Cape Town and Slavery

CAPE TOWN: How slavery has influenced Cape cuisine, Cape architecture, language and Cape Town traditions

by Niki Moore

Slavery and the Western CapeIt would be irresponsible to ignore our most significant events in decades, even in a travel column. So this week’s effort is about the universal franchise – or rather, the lack of it.

One group of South Africans never had a vote, never had any freedom at all, and yet their contribution to our society has been priceless. These are the slaves of the 17th century Cape Colony.

The Western Cape has its unique character because of slavery. There are still reminders of slavery around Cape Town: the Slave Lodge in Adderley Street (now a museum), the Slave Stone where slaves were displayed prior to being sold, the Slave Tree where they waited their turn to go on the block. But their influence goes much deeper than physical relics.

Slavery: A brief history lesson

The very first consignment of slaves arrived at the Cape on the ship Amersfoort on March 28, 1658. They had been captured by the Dutch from a Portuguese slaver that was on its way to Brazil, filled with captives from Angola. This was the first of only three shiploads of slaves from Africa. The Dutch East India Company (VOC) controlled the Cape and had extensive holdings in the East Indies. It therefore made sense for slaves to come from Indonesia and Malaya. And they did – thousands of them. Within 50 years of the establishment of a victualling station at the Cape, slaves outnumbered free men.

VOC ship - Slavery and the Western CapeFor 176 years (until slavery was abolished) the economy of the Cape depended on slaves. They worked in homes, on the farms, in shops and factories, on building sites. Officially, almost 7 000 slaves were brought to the new colony on VOC-sponsored slave ships, but many more arrived with Dutch East India officials returning home from Batavia. Because the Netherlands outlawed slavery, the officials sold their slaves in the Cape before embarking on the last leg of their return voyage home.

Slavery: The life of a Cape slave

A slave’s lot was not a happy one. If they survived the journey (an ‘acceptable’ casualty rate for slaves was 15%), they died of overwork and malnutrion, torture and mistreatment. Many committed suicide. The hardy ones existed entirely at the whim of their masters – punished harshly, executed, married off or sold willy-nilly.

It is hard to think that anything good can come out of such sustained human misery, but amazingly, the Cape has some reminders of slavery that are testaments to the resilience of the human spirit.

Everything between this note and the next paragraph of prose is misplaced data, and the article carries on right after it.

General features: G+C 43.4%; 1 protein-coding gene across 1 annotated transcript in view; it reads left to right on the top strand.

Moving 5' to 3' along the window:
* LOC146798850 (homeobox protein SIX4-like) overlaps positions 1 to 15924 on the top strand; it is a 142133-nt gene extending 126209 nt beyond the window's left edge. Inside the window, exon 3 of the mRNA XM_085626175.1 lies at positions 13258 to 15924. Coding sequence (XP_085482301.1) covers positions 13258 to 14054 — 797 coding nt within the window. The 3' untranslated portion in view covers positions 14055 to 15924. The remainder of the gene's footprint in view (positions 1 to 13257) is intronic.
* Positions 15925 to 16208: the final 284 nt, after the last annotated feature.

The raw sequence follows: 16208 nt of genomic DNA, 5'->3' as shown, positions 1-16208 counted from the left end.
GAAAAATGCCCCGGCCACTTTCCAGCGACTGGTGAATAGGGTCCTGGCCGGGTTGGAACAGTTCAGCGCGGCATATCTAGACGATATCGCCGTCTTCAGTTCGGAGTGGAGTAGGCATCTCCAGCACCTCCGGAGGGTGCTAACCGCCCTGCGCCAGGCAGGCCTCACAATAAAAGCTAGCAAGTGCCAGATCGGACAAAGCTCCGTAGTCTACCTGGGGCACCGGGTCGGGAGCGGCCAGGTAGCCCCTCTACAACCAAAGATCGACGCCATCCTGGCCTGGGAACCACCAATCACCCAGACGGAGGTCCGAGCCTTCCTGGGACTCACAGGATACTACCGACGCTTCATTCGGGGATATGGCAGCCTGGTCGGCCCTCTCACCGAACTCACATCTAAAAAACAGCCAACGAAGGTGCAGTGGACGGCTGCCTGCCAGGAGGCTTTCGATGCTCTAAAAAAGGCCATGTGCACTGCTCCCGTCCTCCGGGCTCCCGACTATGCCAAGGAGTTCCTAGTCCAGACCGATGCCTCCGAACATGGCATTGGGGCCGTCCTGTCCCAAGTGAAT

Slavery and Cape cuisine

koeksisterSlaves were cooks and kitchen staff, and they had a huge influence on Cape menus. Our national dishes such as bredie, koeksisters, bobotie, sosaties and tameletjie (toffee) all have Malay influence. C. Louis Leipoldt – a writer and keen cook – was the first Afrikaner to recognise and formalise Cape cuisine, a mixture of East and West.

Slavery and Cape architecture

Initially slaves only did menial work, but as slave populations stabilised they were trained in skilled occupations. Slaves were taught to build houses in the Dutch style, but they introduced many little Eastern flourishes in the ornate stone pediments and ornamental gardens. The Castle, Groot Constantia, Vergelegen and Simonsig were all built by slaves.

Slavery and Cape slang

It is believed that Afrikaans developed as a ‘kitchen-language’ – a simplified form of Dutch that slaves learned in order to communicate with their Dutch-speaking masters. Proof of this, perhaps, is the fact that the first Afrikaans was written in Arabic script. The language is also enriched by many Arabic words such as piesang (banana), bredie (stew), baklei (fight), soebat (to plead).

Slavery and slave names

There are a surprising number of people who (whether they are aware of it or not) are descended from slaves. A dead give-away is the name. Slaves were always given names by their owners. Unimaginative people would choose an easy name such as the month in which the slave was bought (Februarie, September). Names of Roman heroes such as Cupido or Hannibal, biblical names such as Moses and Solomon, or whimsical names describing some attribute such as Fortuijn (if the slave was expensive), Witbooi (if they were light-skinned), or from their region of origin such as Basson, Claassen, or Snyman, were also popular choices.

Slaves were Muslim and introduced their religion into the daily life of the Cape. The Cape Peninsula is ringed by 20 kramats, or holy sepulchres, that have fulfilled a 250-year-old prophecy that a ‘circle of Islam’ will be formed around Cape Town.

Slavery and Cape slave traditions

Some current traditions in Cape Town date back to the days of slavery. On the Prophet Mohammed’s birthday women cut up orange leaves in the mosques. This slave tradition, known as ‘rampie-sny’, is unique to Cape Muslims.

The most enduring relic today is the Kaapse Klopse, or Tweede Nuwe Jaar. The slaves got this one day a year off, perhaps because their masters were too busy recovering from hangovers to need their services. Annually, on January 2, the descendants of slaves take to the city streets with bands and dance. The bright street parades and music are a joyous celebration of life over adversity. It’s a custom as unique to Cape Town as the noon gun and the flower-sellers on Adderley Street.

Now wasn’t that Quite Interesting ?

  • Used with kind permission of Niki Moore – a freelance feature writer and reporter currently living in St Lucia. You can read her original article “Throwing off the shackles” here.

** More Quite Interesting Histories **